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  • Bus drivers – income and work-related deductions

    If you earn your income as an employee bus driver, this information will help you to work out what:

    • income and allowances to report
    • you can and can't claim as a work-related deduction
    • records you need to keep.

    Find out about bus drivers':

    Income – salary and allowances

    Your income statement or a payment summary shows your salary, wages and allowances for the income year. Include all the income you receive during the income year in your tax return, regardless of when you earn it, including:

    Don't include reimbursements.

    Salary and wages

    You must include your salary and wages as income in your tax return. Include any bonuses you receive.

    See also:


    Include all allowances shown on your income statement or payment summary as income in your tax return.

    You may receive an allowance to:

    • compensate you for an aspect of your work – for example, for driving an articulated bus
    • help you pay for certain expenses such as your uniform.

    If your employer pays you:

    • an amount based on an estimate of what you might spend, such as paying cents per kilometre if you use your car for work, then it's an allowance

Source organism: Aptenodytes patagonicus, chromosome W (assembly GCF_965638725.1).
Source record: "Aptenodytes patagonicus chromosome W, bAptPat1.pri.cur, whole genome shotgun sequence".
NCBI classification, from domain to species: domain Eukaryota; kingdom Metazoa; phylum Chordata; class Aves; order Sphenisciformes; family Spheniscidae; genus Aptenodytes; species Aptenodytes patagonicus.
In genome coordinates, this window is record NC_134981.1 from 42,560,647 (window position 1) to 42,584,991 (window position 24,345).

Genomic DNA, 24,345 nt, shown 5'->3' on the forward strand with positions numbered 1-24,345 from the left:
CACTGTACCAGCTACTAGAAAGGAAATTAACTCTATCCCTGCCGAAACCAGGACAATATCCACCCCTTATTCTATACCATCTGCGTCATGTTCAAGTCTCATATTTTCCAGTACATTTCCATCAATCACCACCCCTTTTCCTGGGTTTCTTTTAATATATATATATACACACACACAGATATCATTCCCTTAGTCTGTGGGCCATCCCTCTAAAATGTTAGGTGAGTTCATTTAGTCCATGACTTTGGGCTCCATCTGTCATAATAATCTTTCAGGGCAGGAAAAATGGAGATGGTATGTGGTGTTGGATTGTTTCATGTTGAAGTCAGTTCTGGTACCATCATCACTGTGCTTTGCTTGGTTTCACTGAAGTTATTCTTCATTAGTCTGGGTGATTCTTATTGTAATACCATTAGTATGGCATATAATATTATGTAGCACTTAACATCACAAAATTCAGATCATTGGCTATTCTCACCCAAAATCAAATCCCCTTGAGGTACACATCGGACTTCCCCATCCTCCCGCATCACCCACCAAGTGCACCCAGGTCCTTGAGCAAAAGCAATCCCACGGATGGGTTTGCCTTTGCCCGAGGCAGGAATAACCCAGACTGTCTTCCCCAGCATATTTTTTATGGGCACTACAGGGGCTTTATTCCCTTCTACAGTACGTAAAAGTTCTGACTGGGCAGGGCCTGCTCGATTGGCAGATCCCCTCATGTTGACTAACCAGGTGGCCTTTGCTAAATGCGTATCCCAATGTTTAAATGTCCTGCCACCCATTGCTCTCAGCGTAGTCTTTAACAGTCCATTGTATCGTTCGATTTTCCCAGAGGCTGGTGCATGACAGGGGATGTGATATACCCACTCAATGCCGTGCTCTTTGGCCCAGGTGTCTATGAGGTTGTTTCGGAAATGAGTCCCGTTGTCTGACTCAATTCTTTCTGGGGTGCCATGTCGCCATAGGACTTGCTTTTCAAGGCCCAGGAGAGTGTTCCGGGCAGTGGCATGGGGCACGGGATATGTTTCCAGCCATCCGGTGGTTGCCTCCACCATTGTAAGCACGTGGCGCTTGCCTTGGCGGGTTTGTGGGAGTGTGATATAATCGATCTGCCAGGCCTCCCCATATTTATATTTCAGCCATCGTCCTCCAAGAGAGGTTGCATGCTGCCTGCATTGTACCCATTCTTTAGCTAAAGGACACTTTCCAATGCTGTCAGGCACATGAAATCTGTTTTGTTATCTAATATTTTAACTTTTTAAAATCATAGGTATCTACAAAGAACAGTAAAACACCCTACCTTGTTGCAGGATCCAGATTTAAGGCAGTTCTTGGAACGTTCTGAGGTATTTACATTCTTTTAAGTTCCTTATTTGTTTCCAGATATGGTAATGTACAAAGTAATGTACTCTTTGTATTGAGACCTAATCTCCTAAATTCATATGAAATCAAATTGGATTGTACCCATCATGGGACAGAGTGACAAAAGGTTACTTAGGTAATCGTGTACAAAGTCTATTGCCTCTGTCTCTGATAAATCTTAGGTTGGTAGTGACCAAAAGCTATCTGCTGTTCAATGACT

• the amount before or after you incurred the expense, such as paying for accommodation and meals when travelling away from home overnight for work, it's a reimbursement.

    Allowances on your income statement or payment summary

    You may receive allowances:

    • for work that may be unpleasant, special or dangerous
    • in recognition of holding special skills, such as a first-aid certificate
    • to compensate for industry peculiarities, such as for driving a particular type of bus.

    These payments don't cover you for expenses you might incur. Include these allowances as income in your tax return.

    If you receive an allowance from your employer, you aren't always entitled to a deduction – it depends on the situation. See Deductions.

    Allowances not on your income statement or payment summary

    Your employer may not include some allowances on your income statement or payment summary. This can apply to travel allowances and overtime meal allowances paid under an industrial law, award or agreement. You can see these allowances on your payslips.

    If the allowance isn't on your income statement or payment summary, and you:

    • spent the whole amount on deductible expenses, you
      • don't include it as income in your tax return
      • can't claim any deductions for these expenses
    • spent more than your allowance, you
      • include the allowance as income in your tax return
      • can claim a deduction for your expense, if you're eligible. See Deductions.

    See also:


    If your employer pays you the exact amount for expenses you incur (either before or after you incur them), the payment is a reimbursement. We don't consider a reimbursement to be an allowance.

    If your employer reimburses you for expenses you incur:

    • don't include the reimbursement as income in your tax return
    • you can't claim a deduction for the expenses.

    Find out about bus drivers':

      Last modified: 10 Feb 2021QC 61150